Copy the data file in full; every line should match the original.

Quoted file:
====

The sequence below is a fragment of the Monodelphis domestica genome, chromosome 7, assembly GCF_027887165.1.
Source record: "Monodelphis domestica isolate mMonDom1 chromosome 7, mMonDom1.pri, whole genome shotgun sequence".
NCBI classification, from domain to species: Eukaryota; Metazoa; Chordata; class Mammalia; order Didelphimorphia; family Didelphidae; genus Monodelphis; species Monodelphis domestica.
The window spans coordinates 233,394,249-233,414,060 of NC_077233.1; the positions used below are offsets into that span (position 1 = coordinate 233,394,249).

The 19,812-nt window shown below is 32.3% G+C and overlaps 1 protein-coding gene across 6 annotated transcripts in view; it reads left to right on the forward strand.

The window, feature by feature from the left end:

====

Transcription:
The sequence below is a fragment of the Monodelphis domestica genome, chromosome 7, assembly GCF_027887165.1.
Source record: "Monodelphis domestica isolate mMonDom1 chromosome 7, mMonDom1.pri, whole genome shotgun sequence".
NCBI classification, from domain to species: Eukaryota; Metazoa; Chordata; class Mammalia; order Didelphimorphia; family Didelphidae; genus Monodelphis; species Monodelphis domestica.
The window spans coordinates 233,394,249-233,414,060 of NC_077233.1; the positions used below are offsets into that span (position 1 = coordinate 233,394,249).

The 19,812-nt window shown below is 32.3% G+C and overlaps 1 protein-coding gene across 6 annotated transcripts in view; it reads left to right on the forward strand.

The window, feature by feature from the left end: